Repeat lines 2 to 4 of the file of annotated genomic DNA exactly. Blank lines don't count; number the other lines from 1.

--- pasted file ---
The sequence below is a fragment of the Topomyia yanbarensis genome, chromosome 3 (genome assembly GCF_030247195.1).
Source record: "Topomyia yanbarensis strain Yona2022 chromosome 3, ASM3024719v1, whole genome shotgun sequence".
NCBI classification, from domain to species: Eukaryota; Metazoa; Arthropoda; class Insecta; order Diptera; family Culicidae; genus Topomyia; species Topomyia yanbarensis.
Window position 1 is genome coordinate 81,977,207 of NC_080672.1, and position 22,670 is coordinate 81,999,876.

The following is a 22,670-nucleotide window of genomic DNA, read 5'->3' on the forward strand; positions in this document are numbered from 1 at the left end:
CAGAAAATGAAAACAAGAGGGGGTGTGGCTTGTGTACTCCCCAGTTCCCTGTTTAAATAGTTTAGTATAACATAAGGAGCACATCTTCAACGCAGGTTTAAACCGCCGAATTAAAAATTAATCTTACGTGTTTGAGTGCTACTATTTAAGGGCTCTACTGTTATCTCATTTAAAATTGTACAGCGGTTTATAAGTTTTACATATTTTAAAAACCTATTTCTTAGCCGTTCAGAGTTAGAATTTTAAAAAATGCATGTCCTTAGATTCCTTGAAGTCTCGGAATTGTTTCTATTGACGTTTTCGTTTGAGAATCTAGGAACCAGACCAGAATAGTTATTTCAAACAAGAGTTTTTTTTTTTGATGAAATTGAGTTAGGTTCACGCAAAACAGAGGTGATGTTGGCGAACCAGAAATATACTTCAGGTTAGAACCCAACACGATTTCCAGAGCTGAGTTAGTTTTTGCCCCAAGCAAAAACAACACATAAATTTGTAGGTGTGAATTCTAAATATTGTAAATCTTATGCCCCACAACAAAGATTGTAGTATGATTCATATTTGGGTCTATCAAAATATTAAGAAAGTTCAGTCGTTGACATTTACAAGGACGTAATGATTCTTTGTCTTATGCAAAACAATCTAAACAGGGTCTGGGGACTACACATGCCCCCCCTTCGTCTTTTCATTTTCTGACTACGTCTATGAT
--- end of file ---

Source record: "Topomyia yanbarensis strain Yona2022 chromosome 3, ASM3024719v1, whole genome shotgun sequence".
NCBI classification, from domain to species: Eukaryota; Metazoa; Arthropoda; class Insecta; order Diptera; family Culicidae; genus Topomyia; species Topomyia yanbarensis.
Window position 1 is genome coordinate 81,977,207 of NC_080672.1, and position 22,670 is coordinate 81,999,876.